February 2008 in our tropical garden

Annually around the second week of January onwards, our tropical climate will be so hot, dry and stuffy with much less rainfall or none at all for days on end. And, it is during such dry seasons that we’ve to be more diligent in watering our garden plants, especially so when most of our plants are in containers.

No problem, as my better half is very regimented in carrying out his garden duties…but how about when we’re on vacation? Only the hardy and fittest will survive!

Aaargh…we were away for just 3 days to Genting – City of Entertainment, to celebrate the Chinese Lunar New Year with our family and returned to a sorry sight of thirsting plants in baked soil. Thank God that the majority of our plants seemed okay, except for the potted Coleus, Blue Daze, False Heather and Bauhinia Kockiana, all shrivelled and drained of life. I quickly drenched all our plants with the garden hose the evening of our return, and was delighted to discover the next morning that all survived the scorching heat except for 2 pots of False Heather and Bauhinia Kockiana.

The scorched leaves of Bauhinia Kockiana, shot February 9, 2008See this right image of Bauhinia Kockiana’s burnt leaves!

What a sorry sight! How sad to see this previously healthy and lush vine once again deeply affected by sunstroke. It survived the same ordeal about 2 years ago, but I’m not so sure this time as the burnt on the main stems appeared much deeper and beyond recovery. :(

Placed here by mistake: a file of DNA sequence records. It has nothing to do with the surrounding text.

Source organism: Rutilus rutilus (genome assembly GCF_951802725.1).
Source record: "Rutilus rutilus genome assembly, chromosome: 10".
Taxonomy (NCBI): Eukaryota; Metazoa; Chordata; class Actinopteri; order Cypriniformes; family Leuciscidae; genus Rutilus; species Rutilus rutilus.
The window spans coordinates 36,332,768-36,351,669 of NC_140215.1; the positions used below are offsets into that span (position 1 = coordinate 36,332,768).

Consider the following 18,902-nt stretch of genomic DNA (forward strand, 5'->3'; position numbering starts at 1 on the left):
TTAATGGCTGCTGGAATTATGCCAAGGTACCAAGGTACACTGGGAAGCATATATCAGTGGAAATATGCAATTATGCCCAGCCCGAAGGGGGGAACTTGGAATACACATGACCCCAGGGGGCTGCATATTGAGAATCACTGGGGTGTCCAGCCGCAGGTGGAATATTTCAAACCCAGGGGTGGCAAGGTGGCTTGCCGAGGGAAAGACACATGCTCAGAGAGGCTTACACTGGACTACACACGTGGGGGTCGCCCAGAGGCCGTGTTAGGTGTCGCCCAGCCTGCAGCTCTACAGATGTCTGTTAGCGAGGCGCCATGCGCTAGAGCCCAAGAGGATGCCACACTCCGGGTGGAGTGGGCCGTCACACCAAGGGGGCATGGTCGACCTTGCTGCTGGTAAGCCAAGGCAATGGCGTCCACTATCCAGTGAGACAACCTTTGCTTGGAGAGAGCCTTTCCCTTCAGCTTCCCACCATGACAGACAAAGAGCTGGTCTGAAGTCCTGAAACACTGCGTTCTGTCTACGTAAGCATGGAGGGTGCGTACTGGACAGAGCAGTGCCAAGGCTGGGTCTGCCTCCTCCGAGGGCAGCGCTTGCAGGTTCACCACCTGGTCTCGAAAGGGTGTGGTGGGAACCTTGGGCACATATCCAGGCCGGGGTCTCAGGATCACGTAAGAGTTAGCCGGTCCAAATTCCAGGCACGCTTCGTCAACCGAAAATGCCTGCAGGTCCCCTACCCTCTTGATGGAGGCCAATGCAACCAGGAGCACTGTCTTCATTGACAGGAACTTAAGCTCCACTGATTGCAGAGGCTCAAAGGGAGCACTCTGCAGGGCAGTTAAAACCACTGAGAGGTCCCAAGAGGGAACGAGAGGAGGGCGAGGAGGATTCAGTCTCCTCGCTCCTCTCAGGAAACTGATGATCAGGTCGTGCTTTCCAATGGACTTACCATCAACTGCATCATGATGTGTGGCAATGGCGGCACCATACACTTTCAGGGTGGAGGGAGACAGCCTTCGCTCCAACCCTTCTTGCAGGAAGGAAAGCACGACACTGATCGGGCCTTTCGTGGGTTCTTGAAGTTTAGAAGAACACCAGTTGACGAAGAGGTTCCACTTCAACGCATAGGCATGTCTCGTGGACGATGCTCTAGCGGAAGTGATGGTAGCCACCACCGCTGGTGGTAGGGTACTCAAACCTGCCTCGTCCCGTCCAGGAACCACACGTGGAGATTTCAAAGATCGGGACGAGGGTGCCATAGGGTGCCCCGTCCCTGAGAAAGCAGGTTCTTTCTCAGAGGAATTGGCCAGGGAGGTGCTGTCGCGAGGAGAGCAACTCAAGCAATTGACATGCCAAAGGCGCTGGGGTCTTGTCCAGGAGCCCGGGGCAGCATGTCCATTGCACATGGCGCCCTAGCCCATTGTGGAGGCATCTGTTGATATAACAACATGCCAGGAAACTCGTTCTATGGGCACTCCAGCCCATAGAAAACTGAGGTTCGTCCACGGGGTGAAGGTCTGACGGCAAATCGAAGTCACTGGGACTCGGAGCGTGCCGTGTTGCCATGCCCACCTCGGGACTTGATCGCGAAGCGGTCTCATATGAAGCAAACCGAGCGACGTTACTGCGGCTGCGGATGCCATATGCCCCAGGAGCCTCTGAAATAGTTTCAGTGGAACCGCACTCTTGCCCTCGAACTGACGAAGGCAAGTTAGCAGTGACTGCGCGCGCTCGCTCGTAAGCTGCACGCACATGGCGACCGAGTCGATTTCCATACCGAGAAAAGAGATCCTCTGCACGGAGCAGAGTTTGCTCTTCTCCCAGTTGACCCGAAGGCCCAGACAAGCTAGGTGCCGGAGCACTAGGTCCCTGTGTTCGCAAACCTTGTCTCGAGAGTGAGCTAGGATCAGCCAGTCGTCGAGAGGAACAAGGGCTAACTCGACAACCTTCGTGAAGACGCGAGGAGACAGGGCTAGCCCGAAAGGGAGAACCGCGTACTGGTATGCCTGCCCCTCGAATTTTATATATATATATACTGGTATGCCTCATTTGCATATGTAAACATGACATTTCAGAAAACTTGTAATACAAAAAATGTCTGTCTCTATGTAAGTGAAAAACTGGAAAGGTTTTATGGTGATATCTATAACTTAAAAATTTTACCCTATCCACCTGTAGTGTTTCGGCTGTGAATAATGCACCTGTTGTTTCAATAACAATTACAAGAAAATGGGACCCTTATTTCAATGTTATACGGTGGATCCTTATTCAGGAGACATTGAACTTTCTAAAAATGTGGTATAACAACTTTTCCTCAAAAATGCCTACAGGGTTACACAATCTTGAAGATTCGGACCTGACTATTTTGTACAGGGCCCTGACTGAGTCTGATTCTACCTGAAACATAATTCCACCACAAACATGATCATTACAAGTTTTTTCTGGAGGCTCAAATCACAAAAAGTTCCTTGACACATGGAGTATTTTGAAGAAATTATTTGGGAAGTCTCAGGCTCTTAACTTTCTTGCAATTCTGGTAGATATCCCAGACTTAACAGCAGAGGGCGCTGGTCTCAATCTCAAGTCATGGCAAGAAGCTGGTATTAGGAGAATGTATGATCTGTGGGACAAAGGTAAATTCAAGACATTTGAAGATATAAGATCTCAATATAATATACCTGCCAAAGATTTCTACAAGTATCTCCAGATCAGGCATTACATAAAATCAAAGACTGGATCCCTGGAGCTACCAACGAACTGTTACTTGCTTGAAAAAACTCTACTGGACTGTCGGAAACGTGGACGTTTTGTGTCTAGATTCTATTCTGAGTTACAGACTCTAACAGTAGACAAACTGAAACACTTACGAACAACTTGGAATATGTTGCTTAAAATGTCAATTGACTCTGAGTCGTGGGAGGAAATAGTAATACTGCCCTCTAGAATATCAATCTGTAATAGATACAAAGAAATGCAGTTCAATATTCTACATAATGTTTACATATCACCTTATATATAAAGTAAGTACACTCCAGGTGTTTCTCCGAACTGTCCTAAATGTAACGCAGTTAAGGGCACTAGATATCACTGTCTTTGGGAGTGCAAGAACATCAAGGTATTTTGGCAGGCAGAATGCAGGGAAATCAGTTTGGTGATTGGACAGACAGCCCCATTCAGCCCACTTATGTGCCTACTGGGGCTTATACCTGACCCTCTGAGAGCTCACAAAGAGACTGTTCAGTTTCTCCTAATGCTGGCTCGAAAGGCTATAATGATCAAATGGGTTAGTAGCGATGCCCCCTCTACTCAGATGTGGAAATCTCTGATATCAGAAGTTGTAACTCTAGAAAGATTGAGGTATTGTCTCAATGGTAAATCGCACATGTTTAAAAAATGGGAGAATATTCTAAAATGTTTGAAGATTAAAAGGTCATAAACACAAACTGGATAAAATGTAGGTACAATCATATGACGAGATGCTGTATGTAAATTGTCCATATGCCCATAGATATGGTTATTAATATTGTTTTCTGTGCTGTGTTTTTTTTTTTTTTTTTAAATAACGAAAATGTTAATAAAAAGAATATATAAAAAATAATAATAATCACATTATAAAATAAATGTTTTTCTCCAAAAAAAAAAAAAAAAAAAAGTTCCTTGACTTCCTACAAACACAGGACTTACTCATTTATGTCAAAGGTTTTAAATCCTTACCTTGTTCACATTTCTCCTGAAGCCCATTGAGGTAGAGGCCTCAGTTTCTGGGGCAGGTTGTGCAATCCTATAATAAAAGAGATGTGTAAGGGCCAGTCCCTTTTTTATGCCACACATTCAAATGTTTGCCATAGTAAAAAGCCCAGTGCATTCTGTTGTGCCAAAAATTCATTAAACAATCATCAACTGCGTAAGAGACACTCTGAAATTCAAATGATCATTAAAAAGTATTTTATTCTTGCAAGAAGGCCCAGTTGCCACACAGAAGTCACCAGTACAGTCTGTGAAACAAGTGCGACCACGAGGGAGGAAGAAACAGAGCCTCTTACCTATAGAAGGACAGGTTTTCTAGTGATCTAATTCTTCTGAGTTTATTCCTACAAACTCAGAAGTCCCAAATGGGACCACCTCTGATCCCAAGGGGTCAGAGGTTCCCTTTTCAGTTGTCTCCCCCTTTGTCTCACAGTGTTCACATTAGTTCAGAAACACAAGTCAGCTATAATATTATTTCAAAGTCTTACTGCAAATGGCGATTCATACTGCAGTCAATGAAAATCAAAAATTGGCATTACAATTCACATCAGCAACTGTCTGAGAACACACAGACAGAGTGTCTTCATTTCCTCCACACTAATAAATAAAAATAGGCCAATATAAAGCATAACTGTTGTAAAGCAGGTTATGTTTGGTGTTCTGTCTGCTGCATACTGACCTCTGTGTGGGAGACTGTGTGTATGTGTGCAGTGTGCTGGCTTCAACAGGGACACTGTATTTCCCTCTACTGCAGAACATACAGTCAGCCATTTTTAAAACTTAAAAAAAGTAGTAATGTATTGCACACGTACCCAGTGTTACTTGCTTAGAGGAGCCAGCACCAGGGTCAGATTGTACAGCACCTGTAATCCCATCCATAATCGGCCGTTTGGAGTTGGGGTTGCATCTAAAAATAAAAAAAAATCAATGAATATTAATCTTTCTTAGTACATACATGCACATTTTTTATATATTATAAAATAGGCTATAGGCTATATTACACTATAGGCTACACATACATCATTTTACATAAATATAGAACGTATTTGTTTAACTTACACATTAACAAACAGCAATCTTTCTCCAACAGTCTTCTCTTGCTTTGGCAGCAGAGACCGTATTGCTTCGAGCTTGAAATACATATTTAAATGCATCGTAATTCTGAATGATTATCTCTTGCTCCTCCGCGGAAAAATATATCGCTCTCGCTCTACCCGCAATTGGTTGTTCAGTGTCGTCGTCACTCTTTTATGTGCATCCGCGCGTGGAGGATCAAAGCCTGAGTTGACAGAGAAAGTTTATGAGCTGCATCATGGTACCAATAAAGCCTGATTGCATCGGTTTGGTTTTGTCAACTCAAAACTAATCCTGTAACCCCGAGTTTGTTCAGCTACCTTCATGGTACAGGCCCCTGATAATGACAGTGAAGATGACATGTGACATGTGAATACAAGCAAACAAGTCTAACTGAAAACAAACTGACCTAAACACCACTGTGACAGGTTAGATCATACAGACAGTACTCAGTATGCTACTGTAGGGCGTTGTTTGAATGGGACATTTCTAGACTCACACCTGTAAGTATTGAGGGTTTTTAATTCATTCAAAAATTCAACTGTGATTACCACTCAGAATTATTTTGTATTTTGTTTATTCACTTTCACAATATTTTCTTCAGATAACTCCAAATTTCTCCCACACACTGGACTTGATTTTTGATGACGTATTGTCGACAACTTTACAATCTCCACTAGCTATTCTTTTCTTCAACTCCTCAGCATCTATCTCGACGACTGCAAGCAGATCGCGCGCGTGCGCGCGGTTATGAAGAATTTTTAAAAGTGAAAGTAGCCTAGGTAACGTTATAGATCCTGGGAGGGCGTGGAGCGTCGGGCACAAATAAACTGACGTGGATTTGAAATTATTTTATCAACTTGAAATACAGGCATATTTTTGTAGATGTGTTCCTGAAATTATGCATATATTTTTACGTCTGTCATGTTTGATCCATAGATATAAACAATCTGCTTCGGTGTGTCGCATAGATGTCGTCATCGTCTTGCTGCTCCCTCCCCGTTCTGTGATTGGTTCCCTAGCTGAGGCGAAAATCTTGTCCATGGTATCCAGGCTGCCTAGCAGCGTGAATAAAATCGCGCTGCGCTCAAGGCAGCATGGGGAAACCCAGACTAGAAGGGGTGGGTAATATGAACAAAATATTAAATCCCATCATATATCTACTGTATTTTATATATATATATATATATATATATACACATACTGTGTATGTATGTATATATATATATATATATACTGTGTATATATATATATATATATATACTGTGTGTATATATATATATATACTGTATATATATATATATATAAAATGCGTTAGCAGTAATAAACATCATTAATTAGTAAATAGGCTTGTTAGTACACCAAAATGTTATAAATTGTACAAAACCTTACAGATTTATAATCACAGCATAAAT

I’ve now given it a severe haircut and we are hoping for the best…fingers crossed!

A close-up of the White Mussaenda bush, captured February 18, 2008Nevertheless, the rest of the garden plants continue to grow well in spite of the harsh weather, with our tender loving care. And, the most spectacular of all for the month of February, is the grounded Mussaenda philippica aurorae, as seen in the following images.

What marvelous beauty! Its huge and gorgeous clusters of almost-white leaf-like bracts really brighten up the garden area. I’m truly glad that I’ve given this shrub a hard prune, right down to a foot tall from the base last June or probably July. It’s now about 5 feet tall, presenting a more bushy spread with more amazing white lovelies. A vigorous grower, it has outshined remarkably.

A section of our front yard in February 2008A couple of feet away, is the potted bush of Mussaenda erythrophylla ‘Ashanti Blood’ and probably doing its best to compete with its white cousin.

Needless to say, it can do that effortlessly as its strikingly beautiful and brilliant red bracts are truly a sight to behold – very captivating indeed!

How blessed and thankful we are to have a little garden space to ‘play with’ and be rewarded with a constant supply of pleasurable delights! :)

Last edit: May 30, 2016

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